An Arizona businessman hopes to begin distributing inexpensive Chinese-built cars and trucks to United States dealers by this autumn, according to the USA Today newspaper.


David Shelburg of Scottsdale reportedly said his company, China Motor, has signed up dealers in California and Arizona to sell the vehicles – he wants to distribute a model range that includes two sport-utility vehicles, two pickups and two cars.


USA Today said Shelburg has been trying to sell Chinese-built cars in the USA for 10 years and has been sued by unhappy dealers who say they never got vehicles to sell and lost thousands of dollars. Texas officials reportedly said Shelburg’s last attempt, in 1997, went so badly that he is barred from selling any vehicles in Texas.


Shelburg told the paper his attempt to sell Chinese cars in the late ’90s fell victim to government delays, “crooks and bandits,” and unfair news reports that damaged his reputation and business potential.


He reportedly said the government took too long to approve the SUV he wanted to sell, then said it would need updated emissions equipment, which the manufacturer wouldn’t pay for.


This time, Shelburg has partnered with Chinese automakers Great Wall Automobile Holding, China Zhejiang Geely Group and Hebei Zhongxing Automobile Manufacturing, USA Today said.


He reportedly wants to sell subcompact sedans called the Solo and Merrie, compact pickups called the Sailor and Deer and compact SUVs called the Safe and Sing – all are currently built and sold in China and sell for $US9,000 to $15,000.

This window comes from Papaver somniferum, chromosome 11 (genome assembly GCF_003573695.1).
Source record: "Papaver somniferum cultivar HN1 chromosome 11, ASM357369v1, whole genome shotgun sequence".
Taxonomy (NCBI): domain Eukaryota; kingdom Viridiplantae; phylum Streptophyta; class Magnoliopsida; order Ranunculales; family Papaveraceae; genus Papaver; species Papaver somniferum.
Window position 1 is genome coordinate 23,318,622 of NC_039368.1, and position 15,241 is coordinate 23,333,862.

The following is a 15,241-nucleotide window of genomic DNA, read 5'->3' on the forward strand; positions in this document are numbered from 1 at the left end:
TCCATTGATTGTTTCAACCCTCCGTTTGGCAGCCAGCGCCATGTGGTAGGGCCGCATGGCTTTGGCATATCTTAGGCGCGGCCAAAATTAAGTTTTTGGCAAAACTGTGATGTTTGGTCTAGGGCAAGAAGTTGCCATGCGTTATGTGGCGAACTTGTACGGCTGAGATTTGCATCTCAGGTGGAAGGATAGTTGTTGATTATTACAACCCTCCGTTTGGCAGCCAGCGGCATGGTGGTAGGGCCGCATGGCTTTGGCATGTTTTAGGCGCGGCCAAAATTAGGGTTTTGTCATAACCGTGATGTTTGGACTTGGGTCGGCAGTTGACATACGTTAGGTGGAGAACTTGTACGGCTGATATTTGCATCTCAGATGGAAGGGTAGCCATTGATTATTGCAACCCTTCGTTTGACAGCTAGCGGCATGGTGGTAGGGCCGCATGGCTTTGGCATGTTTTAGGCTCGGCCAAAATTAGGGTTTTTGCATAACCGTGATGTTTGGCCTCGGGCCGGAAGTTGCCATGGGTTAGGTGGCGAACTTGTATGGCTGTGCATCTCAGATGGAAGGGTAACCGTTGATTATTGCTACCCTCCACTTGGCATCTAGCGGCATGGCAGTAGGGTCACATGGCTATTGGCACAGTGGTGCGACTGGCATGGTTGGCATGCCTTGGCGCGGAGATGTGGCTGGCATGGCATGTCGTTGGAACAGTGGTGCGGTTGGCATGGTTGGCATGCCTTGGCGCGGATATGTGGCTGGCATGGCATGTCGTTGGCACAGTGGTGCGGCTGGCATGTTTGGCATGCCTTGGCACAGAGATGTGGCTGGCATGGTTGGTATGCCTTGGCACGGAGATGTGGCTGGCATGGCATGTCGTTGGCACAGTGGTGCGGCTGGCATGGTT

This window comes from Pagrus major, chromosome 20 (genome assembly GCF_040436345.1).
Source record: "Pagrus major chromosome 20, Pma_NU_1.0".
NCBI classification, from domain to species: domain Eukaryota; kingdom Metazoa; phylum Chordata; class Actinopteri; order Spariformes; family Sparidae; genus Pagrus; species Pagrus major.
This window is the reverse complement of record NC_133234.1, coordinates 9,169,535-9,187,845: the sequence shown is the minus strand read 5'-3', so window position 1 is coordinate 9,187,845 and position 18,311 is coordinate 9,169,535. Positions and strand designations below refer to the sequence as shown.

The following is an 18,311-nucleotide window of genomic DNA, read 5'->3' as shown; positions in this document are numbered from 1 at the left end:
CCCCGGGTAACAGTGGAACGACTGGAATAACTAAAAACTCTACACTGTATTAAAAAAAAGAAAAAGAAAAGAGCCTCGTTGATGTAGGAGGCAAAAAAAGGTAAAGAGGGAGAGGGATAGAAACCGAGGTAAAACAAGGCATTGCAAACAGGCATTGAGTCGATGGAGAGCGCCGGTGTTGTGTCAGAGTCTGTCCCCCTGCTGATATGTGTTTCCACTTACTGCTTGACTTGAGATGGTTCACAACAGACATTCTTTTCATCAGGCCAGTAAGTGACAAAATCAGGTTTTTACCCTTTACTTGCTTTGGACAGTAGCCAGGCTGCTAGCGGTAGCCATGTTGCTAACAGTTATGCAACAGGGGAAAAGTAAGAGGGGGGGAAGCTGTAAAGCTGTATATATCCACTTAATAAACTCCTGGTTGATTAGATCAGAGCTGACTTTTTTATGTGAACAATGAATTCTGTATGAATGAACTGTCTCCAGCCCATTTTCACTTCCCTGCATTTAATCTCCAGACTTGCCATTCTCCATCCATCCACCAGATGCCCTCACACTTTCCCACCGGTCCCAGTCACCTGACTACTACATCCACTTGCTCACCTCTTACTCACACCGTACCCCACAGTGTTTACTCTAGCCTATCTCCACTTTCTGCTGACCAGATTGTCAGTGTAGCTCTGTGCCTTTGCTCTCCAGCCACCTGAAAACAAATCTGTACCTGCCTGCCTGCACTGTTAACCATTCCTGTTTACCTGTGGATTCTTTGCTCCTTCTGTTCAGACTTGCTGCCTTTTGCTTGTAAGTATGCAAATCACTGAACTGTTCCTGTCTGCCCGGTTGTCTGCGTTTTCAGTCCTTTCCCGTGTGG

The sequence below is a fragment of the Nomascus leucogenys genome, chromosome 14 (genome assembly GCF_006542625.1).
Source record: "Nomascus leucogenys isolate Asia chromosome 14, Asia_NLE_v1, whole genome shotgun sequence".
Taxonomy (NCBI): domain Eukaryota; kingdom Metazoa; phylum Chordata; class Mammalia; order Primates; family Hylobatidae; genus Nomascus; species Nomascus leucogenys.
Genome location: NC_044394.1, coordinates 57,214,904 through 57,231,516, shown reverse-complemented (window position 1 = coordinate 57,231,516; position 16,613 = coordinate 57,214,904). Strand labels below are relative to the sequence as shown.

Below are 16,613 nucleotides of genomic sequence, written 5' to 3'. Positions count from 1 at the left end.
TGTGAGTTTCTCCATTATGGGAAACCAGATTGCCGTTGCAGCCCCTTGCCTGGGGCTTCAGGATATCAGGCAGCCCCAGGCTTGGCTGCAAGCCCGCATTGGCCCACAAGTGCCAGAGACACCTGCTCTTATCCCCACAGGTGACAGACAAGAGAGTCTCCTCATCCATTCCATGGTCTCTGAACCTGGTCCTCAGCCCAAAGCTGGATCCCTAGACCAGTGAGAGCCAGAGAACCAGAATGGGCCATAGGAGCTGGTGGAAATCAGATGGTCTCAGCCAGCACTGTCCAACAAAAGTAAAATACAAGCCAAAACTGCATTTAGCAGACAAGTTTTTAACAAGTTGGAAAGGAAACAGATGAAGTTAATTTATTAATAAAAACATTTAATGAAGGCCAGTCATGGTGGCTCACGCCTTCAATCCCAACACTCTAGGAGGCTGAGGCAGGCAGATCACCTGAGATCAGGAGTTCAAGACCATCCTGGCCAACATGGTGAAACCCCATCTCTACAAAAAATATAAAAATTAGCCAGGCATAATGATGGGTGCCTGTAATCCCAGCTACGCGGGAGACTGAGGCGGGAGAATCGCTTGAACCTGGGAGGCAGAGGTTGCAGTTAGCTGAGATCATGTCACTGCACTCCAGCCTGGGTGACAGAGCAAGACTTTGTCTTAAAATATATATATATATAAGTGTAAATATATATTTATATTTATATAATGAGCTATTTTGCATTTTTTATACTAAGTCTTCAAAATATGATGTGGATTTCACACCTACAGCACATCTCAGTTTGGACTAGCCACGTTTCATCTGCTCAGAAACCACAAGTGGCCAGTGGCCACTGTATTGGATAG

Federal officials told USA Today that Shelburg has yet to supply the necessary documents to begin importing and selling the vehicles, including proof that they meet emissions standards and have safety equipment required in the USA, and legal contacts if a vehicle is recalled.


“It’s a complicated thing and not an easy process,” National Highway Traffic Safety Administration spokesman Tim Hurd told the paper. “We have not received the things from them that a manufacturer or distributor has to give us to sell cars.”


But Shelburg told USA Today he had started the process and has five vehicles in Arizona going through the required federal emissions testing. He expected the tests, which are required by the EPA, to be completed in July.


“Once we’re cleared, we can bring in 15,000 in the first batch,” he told the newspaper.


USA Today said one of the dealers currently signed with Shelburg says he realised getting the necessary approvals could be time consuming.


“This is a long-term commitment,” said Tim Southwick Jr., who, with his dad, runs one of the top Toyota dealerships in California. “It would surprise me if it takes less than two or three years to get all the approvals to sell them.”


According to USA Today, Southwick admitted the enterprise is a gamble. “Sooner or later, Chinese cars will be in the marketplace. It’s just a matter of time,” he told the paper.


The report noted that some carmakers have complained that Chinese companies have stolen parts and patented ideas to make knockoff cars, some of which, they say, are among those Shelburg wants to import.


Nissan reportedly said the front design of the Sing SUV, built by Great Wall, was stolen from the Nissan Paladin, which is built and sold in China.


Shelburg told USA Today his attempt to sell Chinese cars in the USA was questioned because “I’m a threat to the industry. When they see my product and the price, they want to stop me.”